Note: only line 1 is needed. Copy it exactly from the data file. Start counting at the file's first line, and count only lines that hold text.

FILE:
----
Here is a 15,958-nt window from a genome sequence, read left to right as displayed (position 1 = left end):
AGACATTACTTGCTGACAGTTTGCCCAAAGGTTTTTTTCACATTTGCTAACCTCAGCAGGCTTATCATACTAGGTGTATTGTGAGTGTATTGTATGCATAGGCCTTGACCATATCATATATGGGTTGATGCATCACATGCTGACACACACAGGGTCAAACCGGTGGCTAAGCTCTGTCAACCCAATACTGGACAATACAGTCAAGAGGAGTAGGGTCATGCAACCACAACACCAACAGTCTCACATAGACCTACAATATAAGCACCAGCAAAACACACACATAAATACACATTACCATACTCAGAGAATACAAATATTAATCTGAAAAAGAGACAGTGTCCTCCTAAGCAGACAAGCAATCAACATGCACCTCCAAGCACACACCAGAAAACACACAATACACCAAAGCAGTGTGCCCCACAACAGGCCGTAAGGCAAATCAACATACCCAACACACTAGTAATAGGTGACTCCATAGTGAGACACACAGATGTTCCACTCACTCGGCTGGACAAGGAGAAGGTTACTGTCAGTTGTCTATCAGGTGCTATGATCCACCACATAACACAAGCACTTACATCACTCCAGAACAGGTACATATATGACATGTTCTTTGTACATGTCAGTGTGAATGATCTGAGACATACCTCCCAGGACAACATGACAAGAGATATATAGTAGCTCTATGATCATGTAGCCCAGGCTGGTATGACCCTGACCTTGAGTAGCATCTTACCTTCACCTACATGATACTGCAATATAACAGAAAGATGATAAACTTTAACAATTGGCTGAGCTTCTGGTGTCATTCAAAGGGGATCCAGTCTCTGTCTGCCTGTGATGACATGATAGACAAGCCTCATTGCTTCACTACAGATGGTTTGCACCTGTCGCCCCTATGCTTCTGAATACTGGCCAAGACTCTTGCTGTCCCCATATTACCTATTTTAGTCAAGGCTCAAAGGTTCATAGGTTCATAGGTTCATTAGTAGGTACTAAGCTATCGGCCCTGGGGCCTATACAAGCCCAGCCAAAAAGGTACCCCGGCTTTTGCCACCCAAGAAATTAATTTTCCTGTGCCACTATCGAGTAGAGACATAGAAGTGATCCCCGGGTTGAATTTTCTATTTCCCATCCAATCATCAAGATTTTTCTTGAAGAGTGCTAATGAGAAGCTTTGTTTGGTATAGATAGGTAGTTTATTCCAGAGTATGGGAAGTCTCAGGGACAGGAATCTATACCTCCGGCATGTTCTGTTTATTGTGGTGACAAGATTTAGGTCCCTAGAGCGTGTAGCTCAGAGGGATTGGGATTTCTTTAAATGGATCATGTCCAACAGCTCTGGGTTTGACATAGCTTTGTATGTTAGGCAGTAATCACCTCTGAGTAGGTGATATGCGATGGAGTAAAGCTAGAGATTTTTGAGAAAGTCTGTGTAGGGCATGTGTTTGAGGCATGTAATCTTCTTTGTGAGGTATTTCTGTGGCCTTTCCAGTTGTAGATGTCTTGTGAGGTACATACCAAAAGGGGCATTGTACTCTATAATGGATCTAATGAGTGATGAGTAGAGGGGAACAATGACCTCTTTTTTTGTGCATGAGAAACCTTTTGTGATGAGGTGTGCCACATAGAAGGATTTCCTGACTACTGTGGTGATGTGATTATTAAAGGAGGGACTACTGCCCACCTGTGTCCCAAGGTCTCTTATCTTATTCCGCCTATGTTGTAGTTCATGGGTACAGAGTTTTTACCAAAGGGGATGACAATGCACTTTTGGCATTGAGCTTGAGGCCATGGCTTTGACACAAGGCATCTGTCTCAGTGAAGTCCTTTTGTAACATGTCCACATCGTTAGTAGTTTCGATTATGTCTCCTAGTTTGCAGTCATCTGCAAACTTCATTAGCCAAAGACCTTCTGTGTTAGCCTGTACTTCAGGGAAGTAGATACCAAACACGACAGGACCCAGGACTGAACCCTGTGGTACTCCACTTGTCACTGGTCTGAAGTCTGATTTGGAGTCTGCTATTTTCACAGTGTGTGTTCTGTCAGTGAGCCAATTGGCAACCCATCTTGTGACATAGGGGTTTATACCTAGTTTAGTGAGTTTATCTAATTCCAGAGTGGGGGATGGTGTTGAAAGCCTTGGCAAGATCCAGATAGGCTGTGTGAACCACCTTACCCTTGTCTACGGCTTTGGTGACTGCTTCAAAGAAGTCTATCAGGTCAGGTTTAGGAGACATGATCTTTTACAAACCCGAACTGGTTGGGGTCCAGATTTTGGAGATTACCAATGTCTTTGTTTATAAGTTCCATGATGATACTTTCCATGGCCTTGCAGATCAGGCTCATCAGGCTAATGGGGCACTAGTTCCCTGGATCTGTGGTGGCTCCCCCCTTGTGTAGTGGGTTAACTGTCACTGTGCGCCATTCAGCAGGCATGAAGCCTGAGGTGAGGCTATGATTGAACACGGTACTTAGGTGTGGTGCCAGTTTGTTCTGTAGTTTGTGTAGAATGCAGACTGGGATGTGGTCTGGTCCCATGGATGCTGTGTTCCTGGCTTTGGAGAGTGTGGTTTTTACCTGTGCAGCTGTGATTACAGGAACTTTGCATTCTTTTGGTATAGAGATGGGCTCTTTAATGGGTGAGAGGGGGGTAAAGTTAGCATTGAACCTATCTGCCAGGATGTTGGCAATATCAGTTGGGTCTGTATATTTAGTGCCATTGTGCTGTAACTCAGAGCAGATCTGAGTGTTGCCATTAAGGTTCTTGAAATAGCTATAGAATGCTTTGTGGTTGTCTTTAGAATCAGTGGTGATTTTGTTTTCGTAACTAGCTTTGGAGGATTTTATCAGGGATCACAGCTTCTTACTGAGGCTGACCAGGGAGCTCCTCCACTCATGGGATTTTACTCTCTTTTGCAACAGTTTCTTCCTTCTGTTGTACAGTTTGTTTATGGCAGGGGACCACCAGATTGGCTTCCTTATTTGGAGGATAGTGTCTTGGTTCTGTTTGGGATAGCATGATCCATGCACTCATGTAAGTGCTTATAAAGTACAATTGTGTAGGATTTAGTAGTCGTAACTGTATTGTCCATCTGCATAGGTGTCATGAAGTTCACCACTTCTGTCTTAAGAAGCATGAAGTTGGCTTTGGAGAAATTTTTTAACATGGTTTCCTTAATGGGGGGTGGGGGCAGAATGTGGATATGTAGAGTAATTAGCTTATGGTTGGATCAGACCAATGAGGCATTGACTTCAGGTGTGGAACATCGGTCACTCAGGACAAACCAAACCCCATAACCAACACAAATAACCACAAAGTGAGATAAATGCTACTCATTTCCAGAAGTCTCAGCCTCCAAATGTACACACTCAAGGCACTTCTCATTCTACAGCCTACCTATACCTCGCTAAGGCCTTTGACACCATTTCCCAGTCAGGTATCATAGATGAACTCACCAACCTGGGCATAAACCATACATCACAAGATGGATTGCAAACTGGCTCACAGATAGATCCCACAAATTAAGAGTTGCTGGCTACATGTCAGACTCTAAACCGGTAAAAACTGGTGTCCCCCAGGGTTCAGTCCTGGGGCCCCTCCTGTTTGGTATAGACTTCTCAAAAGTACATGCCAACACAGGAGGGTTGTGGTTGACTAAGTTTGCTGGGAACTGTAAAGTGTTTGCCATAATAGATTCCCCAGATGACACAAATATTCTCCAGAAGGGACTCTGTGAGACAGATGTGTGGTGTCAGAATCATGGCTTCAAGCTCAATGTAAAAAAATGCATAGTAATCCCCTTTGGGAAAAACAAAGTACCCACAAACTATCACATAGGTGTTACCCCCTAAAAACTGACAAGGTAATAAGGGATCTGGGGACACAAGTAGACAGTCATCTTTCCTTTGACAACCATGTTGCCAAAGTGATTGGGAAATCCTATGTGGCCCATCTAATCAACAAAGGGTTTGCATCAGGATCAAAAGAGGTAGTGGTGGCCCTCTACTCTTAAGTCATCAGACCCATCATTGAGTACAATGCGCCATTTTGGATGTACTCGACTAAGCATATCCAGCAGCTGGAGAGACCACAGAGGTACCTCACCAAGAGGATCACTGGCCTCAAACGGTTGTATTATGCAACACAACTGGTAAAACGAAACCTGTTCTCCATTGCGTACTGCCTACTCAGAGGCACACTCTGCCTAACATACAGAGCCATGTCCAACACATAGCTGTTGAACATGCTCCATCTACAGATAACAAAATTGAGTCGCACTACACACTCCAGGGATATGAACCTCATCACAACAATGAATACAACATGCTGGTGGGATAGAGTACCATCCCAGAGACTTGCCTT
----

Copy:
Here is a 15,958-nt window from a genome sequence, read left to right as displayed (position 1 = left end):